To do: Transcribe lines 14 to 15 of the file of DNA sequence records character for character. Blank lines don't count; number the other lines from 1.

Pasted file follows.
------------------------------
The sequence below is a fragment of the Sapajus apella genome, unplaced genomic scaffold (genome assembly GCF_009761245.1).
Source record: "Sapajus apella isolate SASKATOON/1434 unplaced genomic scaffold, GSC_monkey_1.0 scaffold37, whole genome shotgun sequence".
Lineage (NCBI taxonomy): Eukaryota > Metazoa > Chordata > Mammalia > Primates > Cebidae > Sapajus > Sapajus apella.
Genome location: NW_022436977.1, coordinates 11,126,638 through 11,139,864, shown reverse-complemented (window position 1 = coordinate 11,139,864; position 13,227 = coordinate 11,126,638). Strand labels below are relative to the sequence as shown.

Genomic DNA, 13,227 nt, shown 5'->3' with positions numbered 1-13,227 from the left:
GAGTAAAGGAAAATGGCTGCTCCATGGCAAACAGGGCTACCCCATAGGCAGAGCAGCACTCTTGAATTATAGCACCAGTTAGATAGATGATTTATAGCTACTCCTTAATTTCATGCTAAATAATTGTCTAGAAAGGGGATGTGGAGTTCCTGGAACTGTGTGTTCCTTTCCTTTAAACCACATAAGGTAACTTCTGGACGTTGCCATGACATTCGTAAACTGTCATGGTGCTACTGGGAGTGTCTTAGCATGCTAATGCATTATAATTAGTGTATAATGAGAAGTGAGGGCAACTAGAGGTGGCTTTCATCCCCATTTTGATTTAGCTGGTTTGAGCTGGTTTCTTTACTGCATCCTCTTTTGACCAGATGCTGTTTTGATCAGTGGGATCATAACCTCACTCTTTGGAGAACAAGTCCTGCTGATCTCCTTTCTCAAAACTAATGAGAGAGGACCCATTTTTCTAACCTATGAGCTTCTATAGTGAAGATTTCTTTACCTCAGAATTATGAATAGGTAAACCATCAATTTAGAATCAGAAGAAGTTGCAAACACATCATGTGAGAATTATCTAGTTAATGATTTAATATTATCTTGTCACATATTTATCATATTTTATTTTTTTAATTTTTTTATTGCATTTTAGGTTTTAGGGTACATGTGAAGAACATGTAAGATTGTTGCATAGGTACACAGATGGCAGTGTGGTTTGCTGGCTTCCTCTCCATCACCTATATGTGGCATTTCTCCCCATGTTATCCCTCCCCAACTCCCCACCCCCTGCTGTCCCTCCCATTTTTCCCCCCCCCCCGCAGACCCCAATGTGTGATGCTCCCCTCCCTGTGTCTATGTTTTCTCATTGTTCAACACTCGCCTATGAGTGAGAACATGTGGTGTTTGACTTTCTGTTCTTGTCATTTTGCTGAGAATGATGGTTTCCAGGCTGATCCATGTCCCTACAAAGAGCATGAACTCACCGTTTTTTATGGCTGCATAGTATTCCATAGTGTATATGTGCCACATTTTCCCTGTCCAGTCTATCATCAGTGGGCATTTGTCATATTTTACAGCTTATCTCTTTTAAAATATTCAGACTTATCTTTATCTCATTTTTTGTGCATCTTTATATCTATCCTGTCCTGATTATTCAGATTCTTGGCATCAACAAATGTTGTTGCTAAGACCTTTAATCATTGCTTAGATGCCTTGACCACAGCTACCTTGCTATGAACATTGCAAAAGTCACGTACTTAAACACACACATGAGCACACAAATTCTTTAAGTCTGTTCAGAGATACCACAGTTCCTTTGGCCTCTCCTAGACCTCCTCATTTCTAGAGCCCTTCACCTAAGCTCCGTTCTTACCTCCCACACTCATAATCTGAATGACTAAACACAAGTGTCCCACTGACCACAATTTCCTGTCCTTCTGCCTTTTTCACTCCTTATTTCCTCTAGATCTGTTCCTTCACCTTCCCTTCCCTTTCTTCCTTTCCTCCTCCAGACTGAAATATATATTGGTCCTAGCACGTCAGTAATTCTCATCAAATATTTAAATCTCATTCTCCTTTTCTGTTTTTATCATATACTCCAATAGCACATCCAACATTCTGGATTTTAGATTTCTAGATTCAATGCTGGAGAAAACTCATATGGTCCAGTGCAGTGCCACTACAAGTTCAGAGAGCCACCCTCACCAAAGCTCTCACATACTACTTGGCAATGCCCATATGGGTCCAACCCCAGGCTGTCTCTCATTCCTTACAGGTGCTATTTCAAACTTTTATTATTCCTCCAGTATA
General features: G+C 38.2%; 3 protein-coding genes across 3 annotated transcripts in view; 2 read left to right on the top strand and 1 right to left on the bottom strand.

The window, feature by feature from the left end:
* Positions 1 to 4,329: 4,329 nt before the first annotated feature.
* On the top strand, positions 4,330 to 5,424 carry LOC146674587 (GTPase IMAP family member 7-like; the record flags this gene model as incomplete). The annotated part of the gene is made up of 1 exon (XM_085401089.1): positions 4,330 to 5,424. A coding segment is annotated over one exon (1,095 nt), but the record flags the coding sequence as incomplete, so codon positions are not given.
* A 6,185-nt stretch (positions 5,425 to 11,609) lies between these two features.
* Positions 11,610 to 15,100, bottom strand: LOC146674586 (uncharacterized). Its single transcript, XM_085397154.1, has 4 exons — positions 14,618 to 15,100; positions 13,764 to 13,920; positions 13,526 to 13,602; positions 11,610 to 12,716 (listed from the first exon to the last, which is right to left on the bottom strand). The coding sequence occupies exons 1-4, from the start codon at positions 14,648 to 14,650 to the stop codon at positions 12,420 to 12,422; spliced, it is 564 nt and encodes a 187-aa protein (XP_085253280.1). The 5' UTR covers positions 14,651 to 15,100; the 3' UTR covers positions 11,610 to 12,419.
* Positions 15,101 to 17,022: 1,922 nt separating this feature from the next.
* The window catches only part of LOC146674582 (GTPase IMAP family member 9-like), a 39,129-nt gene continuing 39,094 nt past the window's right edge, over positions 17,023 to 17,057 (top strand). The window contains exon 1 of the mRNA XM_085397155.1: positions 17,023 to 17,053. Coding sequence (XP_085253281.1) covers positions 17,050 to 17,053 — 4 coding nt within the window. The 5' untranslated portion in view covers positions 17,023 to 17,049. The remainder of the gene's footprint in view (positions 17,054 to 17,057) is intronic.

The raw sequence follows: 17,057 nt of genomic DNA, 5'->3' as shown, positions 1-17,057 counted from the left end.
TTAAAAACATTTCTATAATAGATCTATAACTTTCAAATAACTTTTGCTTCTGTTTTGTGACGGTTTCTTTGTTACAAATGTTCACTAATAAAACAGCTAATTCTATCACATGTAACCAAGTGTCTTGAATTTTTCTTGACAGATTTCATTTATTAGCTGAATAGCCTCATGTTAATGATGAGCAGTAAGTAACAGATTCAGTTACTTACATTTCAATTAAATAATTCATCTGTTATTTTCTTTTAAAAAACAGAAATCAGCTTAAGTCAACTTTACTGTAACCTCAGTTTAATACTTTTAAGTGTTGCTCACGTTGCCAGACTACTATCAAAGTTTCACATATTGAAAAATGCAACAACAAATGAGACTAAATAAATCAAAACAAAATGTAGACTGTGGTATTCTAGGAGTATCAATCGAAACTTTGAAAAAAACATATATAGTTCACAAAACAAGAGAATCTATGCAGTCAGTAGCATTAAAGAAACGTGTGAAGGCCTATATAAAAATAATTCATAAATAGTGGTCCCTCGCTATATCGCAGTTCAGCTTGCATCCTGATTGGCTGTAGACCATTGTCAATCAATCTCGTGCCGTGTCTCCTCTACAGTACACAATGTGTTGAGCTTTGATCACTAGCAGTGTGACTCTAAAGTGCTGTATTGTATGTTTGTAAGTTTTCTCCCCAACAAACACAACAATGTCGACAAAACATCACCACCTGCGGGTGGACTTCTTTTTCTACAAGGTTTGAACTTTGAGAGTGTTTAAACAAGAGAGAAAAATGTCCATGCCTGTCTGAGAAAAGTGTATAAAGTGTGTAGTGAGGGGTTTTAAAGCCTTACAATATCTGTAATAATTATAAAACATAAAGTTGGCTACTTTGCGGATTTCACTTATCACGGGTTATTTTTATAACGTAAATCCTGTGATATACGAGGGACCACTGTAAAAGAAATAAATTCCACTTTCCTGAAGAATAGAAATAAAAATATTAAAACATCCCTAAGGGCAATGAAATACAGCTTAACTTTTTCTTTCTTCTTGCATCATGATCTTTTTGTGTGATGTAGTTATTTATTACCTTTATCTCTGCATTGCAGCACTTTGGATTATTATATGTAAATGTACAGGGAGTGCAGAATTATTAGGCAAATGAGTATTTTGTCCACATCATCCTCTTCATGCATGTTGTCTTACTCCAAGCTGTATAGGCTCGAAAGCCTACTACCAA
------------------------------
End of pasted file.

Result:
* The window catches only part of LOC146674582 (GTPase IMAP family member 9-like), a 39,129-nt gene continuing 39,094 nt past the window's right edge, over positions 17,023 to 17,057 (top strand). The window contains exon 1 of the mRNA XM_085397155.1: positions 17,023 to 17,053. Coding sequence (XP_085253281.1) covers positions 17,050 to 17,053 — 4 coding nt within the window. The 5' untranslated portion in view covers positions 17,023 to 17,049. The remainder of the gene's footprint in view (positions 17,054 to 17,057) is intronic.

The raw sequence follows: 17,057 nt of genomic DNA, 5'->3' as shown, positions 1-17,057 counted from the left end.